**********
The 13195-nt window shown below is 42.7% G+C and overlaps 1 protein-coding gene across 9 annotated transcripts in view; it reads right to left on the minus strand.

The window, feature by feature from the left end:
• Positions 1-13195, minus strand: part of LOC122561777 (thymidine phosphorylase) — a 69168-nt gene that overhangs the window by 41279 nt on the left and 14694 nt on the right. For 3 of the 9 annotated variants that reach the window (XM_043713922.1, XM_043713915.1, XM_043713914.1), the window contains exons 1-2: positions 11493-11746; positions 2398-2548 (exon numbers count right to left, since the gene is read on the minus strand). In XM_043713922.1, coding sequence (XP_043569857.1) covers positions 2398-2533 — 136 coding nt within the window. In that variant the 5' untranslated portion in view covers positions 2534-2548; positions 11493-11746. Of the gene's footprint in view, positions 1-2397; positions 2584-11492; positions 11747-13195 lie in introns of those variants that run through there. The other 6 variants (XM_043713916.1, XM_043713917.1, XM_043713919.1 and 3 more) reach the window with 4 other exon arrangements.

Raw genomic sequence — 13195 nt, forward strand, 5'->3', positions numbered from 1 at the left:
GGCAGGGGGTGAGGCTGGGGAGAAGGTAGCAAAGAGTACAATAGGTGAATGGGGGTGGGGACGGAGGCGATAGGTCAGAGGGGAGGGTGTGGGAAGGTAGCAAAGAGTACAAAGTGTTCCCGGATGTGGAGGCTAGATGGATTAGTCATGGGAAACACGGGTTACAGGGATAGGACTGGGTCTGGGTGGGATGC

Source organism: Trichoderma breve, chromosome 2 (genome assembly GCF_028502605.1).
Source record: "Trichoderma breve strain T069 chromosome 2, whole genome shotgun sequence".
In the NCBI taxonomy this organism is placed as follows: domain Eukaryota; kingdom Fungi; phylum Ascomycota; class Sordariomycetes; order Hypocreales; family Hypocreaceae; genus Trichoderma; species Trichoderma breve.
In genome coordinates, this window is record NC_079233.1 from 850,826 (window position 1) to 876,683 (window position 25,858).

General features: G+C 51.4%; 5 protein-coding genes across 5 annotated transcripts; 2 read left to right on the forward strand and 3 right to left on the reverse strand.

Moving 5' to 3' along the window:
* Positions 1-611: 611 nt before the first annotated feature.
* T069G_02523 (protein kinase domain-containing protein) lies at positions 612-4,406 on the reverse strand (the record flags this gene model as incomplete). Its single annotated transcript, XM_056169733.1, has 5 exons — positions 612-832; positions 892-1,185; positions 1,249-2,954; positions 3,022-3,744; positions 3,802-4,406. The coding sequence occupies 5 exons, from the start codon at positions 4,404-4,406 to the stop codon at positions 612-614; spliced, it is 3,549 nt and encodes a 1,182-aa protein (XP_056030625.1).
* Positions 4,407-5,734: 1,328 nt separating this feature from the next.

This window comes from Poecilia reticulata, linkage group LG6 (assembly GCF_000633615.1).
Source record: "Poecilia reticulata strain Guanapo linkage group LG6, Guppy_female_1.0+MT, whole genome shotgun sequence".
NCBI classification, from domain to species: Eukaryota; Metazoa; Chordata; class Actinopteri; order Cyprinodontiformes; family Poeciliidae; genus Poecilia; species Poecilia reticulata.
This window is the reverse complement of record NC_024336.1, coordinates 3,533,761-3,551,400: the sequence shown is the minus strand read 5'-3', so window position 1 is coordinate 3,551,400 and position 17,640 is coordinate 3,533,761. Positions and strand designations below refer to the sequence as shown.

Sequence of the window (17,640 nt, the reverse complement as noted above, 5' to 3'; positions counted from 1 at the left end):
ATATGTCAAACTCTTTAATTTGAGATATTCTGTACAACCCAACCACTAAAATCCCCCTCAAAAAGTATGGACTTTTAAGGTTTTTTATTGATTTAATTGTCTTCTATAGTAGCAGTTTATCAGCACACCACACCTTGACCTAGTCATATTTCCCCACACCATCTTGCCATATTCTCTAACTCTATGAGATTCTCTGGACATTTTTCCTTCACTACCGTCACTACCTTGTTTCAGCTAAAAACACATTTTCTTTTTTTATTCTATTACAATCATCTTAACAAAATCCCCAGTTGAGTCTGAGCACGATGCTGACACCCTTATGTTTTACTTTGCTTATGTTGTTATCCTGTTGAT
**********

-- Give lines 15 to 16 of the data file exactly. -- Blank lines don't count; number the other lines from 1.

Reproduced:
This window comes from Poecilia reticulata, linkage group LG6 (assembly GCF_000633615.1).
Source record: "Poecilia reticulata strain Guanapo linkage group LG6, Guppy_female_1.0+MT, whole genome shotgun sequence".